There is no doubt that the current crisis is having a major impact on organizations of all sizes, styles, and maturity. Navigating the choppy seas of today’s fight for survival will soon lead to a desperate search for calmer waters where they can repair damage, take stock, and plan for the next step forward. So it was a surprise to me when in a discussion last week with an experienced business strategist who has spent many years advising Large Established Organizations (LEOs) on delivering organizational change, he declared that nothing about the current pandemic crisis will cause a meaningful shift in their strategy. He argued that the past few weeks will perhaps accelerate a few of the initiatives already in play. But fundamentally nothing would change. I was astounded by this view. But is he right?
The global economy is struggling to cope with the unprecedented challenges of the last few weeks as we proceed from shutdown to lockdown to an inevitable slowdown. The strategies and operational plans that seemed appropriate at the start of 2020 have now been cast aside. Financial projections and promises to shareholders have been torn up. But I would argue that we have seen a deeper, more long-term change. Something that I would refer to as a recalibration of the fundamentals of business and entrepreneurship.
Large Established Organizations get comfortable operating in a certain way and surround themselves with structures that reinforce existing ways of thinking and working. As Clayton Christensen famously summarized for us in his “innovator’s dilemma”, organizations will continue doing the things that made them successful even to the point where that behaviour is harmful. The challenge with any transformation, digital or otherwise, is to re-establish some of the basic principles that define the business. Something we can describe as a recalibration in the way you view the world. Often as a result of a major shock to the status quo: a technology breakthrough, a competitive innovation, or a massive movement in operating conditions. Far from a peripheral shift in working patterns, there is a mental and emotional transition that people undergo to relinquish old arrangements and embrace new ones. This is evidenced by a deep-seated adoption of the changes supported by associated values, principles, and processes.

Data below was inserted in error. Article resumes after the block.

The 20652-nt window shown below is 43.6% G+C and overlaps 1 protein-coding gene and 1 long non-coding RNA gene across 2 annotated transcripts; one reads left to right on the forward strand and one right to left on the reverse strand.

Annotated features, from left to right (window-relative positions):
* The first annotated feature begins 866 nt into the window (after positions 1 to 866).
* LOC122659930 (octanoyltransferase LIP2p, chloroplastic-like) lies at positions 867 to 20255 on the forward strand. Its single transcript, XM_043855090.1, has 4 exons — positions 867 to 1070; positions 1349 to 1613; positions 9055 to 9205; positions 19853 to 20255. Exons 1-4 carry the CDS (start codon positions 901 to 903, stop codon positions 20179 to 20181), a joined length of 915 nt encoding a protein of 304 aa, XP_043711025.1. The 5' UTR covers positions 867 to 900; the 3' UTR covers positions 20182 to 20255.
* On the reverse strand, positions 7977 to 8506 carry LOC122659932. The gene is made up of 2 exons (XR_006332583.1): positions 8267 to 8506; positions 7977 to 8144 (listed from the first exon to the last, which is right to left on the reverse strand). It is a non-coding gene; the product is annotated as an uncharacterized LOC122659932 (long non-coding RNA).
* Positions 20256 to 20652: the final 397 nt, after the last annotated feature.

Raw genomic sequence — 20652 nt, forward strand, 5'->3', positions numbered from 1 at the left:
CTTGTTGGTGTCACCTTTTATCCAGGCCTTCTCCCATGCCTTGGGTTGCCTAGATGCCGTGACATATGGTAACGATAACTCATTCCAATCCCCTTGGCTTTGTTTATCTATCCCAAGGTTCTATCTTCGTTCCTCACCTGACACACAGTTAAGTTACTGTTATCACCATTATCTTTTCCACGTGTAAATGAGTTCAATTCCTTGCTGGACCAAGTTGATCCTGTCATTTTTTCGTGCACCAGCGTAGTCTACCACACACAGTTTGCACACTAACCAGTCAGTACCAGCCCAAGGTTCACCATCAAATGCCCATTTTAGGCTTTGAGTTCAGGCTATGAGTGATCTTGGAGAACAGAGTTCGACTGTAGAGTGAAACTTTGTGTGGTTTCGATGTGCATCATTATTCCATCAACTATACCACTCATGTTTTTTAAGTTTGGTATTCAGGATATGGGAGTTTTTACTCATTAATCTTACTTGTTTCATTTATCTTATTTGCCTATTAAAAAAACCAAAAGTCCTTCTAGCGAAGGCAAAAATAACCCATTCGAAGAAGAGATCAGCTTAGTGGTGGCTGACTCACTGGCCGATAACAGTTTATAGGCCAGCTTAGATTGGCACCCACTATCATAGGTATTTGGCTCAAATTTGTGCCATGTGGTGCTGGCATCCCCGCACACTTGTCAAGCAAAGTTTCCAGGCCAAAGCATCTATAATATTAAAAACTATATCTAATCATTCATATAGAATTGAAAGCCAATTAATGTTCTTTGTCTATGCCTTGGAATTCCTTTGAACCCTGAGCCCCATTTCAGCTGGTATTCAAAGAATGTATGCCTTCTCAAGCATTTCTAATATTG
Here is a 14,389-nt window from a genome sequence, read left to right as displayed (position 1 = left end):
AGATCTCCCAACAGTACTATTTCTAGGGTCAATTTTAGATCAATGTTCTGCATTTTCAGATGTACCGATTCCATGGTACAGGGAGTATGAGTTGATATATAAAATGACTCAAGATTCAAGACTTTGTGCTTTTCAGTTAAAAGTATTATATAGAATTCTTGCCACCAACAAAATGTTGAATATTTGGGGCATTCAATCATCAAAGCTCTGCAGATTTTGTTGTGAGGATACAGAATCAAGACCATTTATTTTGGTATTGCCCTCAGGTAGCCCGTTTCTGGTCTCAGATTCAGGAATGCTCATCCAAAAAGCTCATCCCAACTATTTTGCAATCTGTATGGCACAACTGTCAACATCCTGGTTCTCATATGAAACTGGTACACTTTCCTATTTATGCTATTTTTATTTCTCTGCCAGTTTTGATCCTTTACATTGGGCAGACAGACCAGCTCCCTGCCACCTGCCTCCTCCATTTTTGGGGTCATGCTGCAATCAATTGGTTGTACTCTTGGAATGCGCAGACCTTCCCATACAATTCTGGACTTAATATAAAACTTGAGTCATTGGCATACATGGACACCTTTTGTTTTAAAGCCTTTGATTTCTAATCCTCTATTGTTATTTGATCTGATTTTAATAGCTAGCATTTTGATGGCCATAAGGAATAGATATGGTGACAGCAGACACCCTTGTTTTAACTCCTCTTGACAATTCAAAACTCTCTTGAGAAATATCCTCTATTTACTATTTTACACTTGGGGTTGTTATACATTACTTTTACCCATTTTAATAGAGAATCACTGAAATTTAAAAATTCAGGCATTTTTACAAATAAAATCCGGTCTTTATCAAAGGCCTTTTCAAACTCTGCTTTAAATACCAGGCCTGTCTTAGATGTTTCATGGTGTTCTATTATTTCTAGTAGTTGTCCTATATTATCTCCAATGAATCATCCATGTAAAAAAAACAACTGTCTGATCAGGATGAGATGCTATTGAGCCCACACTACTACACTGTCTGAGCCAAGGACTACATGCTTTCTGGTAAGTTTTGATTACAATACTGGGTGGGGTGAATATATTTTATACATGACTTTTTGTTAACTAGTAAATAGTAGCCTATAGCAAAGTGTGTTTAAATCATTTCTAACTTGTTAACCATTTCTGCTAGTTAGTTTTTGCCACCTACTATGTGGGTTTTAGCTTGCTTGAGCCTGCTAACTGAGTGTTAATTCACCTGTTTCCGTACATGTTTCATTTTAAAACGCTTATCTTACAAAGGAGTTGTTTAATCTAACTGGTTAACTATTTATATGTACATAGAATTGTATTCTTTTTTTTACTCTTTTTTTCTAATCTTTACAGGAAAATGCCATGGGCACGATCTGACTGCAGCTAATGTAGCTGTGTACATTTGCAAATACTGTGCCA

But what does this recalibration mean in practice? Let’s consider a situation in which you had been asked in late 2019 to design a 3-day training course focused around the theme of digital transformation to a group of 50 mid-level executives in a large, multi-national industrial company for delivery during the summer 2020. They were looking for an opportunity to learn about and discuss ways to improve their approaches to compete in challenging markets, accelerate decision making, hear about new digital technologies and their implications for future business models, and gain new skills to innovate at speed in collaboration with teams within and outside of the company. You had likely been working hard during the first 2 months of 2020 to consider the context for this training, and to gain an understanding of this company and its plans for 2020 and beyond.
Looking at this task from today’s perspective of an economy struck by a pandemic shockwave, would you now do anything different? The answer surely has to be “Yes!”. Basic principles of business in a digital economy may endure, but their reflection in today’s environment will require new thinking. For me there are three areas where this recalibration will have its biggest impact:
As businesses grew and diversified, organizational structures offered centralized services provision and decision making to maintain control. While experiments with local autonomy have been underway for some time, there are very few firms in which this had taken much of a foothold. The last few weeks has seen a rapid move to decentralized, asynchronous organizational structures and a much more flexible networked approach to decision making. In discussions with a large European bank, the CTO remarked that they were now fully operational with 97% of employees working from home. Operating processes and management practices had been adjusted, and with great surprise they had found that this was not just possible, but an effective and enjoyable way to work for the most-part. His organization is already planning for a future where remote working is a much greater part of their operating model, and they are revising governance processes, IT infrastructures, and incentive models to align with this. These lessons will be fundamental to on-going ways of organizing teams, designing and prioritizing work, and managing all aspects of delivery.